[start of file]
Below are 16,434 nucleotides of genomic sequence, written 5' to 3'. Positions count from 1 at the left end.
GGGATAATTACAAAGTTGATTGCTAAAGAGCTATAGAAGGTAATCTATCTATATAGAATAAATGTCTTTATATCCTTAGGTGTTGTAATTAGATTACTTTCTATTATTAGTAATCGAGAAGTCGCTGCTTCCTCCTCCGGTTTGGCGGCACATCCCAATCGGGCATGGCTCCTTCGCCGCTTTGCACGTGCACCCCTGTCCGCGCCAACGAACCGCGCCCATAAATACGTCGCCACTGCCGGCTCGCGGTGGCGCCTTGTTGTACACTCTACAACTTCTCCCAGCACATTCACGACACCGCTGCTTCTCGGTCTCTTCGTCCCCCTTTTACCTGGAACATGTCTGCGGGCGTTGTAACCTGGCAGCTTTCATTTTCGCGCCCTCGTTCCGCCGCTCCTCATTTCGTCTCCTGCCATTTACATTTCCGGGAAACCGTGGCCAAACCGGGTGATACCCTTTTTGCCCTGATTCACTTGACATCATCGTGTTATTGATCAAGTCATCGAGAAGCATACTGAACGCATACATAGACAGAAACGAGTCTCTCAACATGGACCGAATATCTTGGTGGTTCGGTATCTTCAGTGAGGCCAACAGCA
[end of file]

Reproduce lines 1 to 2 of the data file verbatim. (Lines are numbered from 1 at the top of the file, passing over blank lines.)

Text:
Below are 16,434 nucleotides of genomic sequence, written 5' to 3'. Positions count from 1 at the left end.
GGGATAATTACAAAGTTGATTGCTAAAGAGCTATAGAAGGTAATCTATCTATATAGAATAAATGTCTTTATATCCTTAGGTGTTGTAATTAGATTACTTTCTATTATTAGTAATCGAGAAGTCGCTGCTTCCTCCTCCGGTTTGGCGGCACATCCCAATCGGGCATGGCTCCTTCGCCGCTTTGCACGTGCACCCCTGTCCGCGCCAACGAACCGCGCCCATAAATACGTCGCCACTGCCGGCTCGCGGTGGCGCCTTGTTGTACACTCTACAACTTCTCCCAGCACATTCACGACACCGCTGCTTCTCGGTCTCTTCGTCCCCCTTTTACCTGGAACATGTCTGCGGGCGTTGTAACCTGGCAGCTTTCATTTTCGCGCCCTCGTTCCGCCGCTCCTCATTTCGTCTCCTGCCATTTACATTTCCGGGAAACCGTGGCCAAACCGGGTGATACCCTTTTTGCCCTGATTCACTTGACATCATCGTGTTATTGATCAAGTCATCGAGAAGCATACTGAACGCATACATAGACAGAAACGAGTCTCTCAACATGGACCGAATATCTTGGTGGTTCGGTATCTTCAGTGAGGCCAACAGCA